Autism Series – Sleep

by beagooddad on August 20, 2007

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I really think that sleep is one area that autistic kids can really learn to excel in if you follow a couple simple rules. Pookie loves things that have definite beginnings and endings. Bed time routines definitely fit this pattern.

When they were younger, we were very careful to explain steps at the micro level. The bathroom part of the routine was broken down into getting undressed, putting clothes in the hamper, taking a bath, brushing teeth, and brushing hair. The bedroom portion had getting dressed, picking out a story, reading the story, saying good night to everybody, and going to sleep.

And each of those steps was broken into even smaller steps.

Several of these micro steps had charts that listed each step in order. We have a laminated sign in the bath tub that shows each body part so he knows what to wash next. There is another sign next to the dresser that shows each item of clothes to put on and then to go pick out a story.

He is very good at “reading” each step and performing the action and then moving to the next step. It all fits his desire for beginnings and endings.

For several of those little steps, we don’t bother prompting nearly as much any more because he has them mastered. When he gets stuck, we can say something like, “What’s next” or “check the chart” and he will find the next step and continue.

Here are a few other tips that I thing are true for any young kid that are also important for autistic kids.

  • Keep toys out of the room. Stuffed animals that they cuddle are fine. Things that beep or spin are not.
  • Go to bed before they are too tired to go to bed. Little kids need a ton of sleep. Up until recently, our kids slept 12 to 13 hours every night. I really think kids are part cat. I would get bed sores if I slept that much. When kids get tired, it is actually more difficult for them to fall asleep. Our kids still get 10-12 hours every night at 4 1/2 years old.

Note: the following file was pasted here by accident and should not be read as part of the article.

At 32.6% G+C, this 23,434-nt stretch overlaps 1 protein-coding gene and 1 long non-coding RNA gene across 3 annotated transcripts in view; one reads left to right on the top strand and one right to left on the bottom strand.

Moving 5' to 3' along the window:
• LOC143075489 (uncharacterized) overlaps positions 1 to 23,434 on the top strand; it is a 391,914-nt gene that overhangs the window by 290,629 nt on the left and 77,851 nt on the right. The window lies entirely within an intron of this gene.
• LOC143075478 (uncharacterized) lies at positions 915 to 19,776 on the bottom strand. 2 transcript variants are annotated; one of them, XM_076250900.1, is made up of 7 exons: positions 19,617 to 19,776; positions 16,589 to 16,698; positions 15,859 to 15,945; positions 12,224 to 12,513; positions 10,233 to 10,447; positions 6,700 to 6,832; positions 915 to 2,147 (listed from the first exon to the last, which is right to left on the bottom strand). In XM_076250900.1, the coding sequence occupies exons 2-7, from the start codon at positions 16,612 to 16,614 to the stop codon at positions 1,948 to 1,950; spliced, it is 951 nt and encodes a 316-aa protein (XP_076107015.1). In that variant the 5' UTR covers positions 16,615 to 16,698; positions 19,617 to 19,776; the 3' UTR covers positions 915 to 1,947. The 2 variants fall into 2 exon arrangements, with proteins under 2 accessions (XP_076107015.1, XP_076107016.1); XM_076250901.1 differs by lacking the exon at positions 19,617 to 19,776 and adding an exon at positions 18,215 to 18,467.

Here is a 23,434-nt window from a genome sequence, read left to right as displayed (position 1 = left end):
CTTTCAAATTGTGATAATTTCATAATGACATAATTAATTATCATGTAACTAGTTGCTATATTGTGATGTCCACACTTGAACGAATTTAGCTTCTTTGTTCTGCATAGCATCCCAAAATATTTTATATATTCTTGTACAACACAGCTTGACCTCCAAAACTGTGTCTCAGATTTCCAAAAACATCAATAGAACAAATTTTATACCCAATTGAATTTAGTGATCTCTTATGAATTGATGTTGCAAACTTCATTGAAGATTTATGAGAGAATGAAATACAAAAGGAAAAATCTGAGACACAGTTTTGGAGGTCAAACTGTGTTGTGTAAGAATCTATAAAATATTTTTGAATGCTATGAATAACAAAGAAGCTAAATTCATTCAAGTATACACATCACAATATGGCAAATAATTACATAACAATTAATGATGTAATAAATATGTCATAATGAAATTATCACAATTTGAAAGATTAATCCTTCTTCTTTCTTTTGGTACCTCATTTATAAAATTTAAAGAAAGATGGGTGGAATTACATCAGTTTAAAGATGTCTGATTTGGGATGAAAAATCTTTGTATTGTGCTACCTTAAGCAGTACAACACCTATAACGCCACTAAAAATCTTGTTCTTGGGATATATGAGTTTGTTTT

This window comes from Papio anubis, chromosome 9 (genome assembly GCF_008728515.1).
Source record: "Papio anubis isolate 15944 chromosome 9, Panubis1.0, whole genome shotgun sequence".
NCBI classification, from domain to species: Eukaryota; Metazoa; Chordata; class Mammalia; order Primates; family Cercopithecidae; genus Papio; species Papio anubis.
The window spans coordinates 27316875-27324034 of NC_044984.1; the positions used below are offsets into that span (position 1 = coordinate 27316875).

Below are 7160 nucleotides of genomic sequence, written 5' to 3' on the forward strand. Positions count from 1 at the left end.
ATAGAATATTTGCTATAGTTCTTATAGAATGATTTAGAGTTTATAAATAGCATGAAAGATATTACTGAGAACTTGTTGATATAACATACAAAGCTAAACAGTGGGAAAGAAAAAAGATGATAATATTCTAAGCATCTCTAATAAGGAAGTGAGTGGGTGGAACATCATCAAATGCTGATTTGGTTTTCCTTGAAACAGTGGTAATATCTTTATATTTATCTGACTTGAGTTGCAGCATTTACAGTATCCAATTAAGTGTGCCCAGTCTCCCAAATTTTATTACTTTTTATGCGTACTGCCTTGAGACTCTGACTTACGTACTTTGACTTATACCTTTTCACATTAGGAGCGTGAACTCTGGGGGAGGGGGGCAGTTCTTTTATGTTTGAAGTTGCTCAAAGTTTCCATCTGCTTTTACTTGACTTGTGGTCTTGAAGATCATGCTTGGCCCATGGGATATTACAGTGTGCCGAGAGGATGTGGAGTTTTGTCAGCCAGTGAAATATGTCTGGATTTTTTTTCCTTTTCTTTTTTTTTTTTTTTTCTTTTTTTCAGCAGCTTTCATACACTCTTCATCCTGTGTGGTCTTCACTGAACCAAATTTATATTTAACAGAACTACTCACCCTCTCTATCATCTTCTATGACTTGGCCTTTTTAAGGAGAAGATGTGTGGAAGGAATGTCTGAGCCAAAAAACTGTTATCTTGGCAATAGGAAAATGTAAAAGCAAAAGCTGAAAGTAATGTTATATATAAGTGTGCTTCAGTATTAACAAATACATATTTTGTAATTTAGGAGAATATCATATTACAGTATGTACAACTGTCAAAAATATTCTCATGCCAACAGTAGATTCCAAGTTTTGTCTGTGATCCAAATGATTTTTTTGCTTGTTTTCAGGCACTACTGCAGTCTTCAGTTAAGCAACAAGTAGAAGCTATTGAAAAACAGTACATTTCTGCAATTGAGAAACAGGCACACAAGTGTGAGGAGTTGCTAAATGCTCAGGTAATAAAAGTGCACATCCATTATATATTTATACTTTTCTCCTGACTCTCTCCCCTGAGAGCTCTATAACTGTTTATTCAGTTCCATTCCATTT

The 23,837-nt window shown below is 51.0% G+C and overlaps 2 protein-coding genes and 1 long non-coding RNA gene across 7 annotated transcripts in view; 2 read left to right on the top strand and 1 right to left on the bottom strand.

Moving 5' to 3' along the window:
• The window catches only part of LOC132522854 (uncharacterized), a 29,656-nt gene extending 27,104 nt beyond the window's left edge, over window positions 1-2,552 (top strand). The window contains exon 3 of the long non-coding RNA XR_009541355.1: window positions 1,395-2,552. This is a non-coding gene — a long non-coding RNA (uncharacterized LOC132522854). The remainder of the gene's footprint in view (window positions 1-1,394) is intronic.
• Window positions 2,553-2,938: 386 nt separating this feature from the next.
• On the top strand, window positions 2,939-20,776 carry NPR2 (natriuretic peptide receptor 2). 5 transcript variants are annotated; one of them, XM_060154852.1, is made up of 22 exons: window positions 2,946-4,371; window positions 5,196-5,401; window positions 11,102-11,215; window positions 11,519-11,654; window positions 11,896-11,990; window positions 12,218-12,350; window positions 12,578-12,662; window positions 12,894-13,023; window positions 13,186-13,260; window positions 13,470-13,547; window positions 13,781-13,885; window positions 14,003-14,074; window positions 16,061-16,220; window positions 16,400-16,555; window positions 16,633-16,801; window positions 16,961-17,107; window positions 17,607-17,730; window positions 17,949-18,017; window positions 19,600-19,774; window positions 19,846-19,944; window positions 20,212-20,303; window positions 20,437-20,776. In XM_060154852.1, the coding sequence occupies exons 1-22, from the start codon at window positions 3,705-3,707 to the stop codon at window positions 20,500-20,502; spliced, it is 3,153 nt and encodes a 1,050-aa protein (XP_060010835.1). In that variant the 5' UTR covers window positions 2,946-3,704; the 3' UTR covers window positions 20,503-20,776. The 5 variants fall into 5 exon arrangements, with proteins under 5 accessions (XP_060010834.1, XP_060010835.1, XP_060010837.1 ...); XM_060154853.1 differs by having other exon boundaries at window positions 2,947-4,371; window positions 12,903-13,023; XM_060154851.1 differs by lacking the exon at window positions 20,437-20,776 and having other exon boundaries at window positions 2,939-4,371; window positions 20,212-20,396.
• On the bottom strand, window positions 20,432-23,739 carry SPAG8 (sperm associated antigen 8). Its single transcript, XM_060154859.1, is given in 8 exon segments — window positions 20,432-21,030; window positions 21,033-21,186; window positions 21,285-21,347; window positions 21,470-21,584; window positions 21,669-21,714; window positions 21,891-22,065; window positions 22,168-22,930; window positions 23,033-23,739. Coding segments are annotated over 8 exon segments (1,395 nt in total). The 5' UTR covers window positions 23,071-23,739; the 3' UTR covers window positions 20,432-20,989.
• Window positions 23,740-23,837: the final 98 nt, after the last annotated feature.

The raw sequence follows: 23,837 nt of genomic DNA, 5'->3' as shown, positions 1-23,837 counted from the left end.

• Put them to bed and get out of the room. Kids can come up with 100,000 reasons for you to stay in the room a few minutes longer. I can think of two good reasons for you not too.
    • They need to learn to put themselves to sleep. If you are still in the room when they fall asleep, you have become their sleep crutch.
    • You have a life. You may not believe that now but if you regularly get out of the room after stories and hugs, you will have time to do a few things that don’t involve your kids.
  • Occasionally throw out all the rules for a night. Don’t get stuck in such a rut that the kids cannot survive outside of it. Order pizza and stay up late watching movies. Spend the night at a relative’s house. Sign up for the once a week swim class that starts after their normal bed time. Our kids LOVE staying up late as long as that are not overly tired from what happened the rest of the day. Variety is the spice of life. Just make sure that occasionally really is occasionally.

A quick note on how to deal with the rebellious sleeper. It hasn’t happened often, but each kid has gone through their phases. Geetle went through a horrible phase when she was probably 1 1/2’ish. She would actually bang her head on her crib hoping that we wouldn’t leave the room. She would wait until she knew we were looking and then BAM. It worked for about half a night. Then we wrapped the crib rail in a blanket for about a week and let her have at it. We cried a couple times but she came out of the phase slightly bruised and a much better sleeper.

If you have spent the quality bedtime time with your kid, then don’t feel guilty getting out of the room. They may yell and scream and cry and say they need water or that they hate you but none of it is true. If the kid gets out of bed, put them back in and say something like, “it is time for sleeping,” in a very quiet, boring voice. Then get back out of the room. You shouldn’t be in the room for more than 1 minute. Be prepared to spend a couple nights where you walk into the room more times than you are willing to do. Just keep calmly placing them back into bed without actually giving them attention and leave.

It will probably only last a night or two and then you can get back to your normal life.

I swear that I have never met two kids that sleep better and more consistently than Pookie and Geetle. They started sleeping 12 hours a night at 10 weeks and have only had brief phases were that didn’t work out.

I credit most of that to our consistency. Your consistency will probably be different than ours. Your jobs and life and situations are different but if you can’t explain your sleep routine to someone because you don’t really have any guidelines that you follow, I’d be surprised if your kids sleep well on a regular basis.

Next in this series, we are going to talk about teaching life skills to an autistic child. For a full list of everything planned for this series on autism, the topics and links for the post already written can be found on the intro post.

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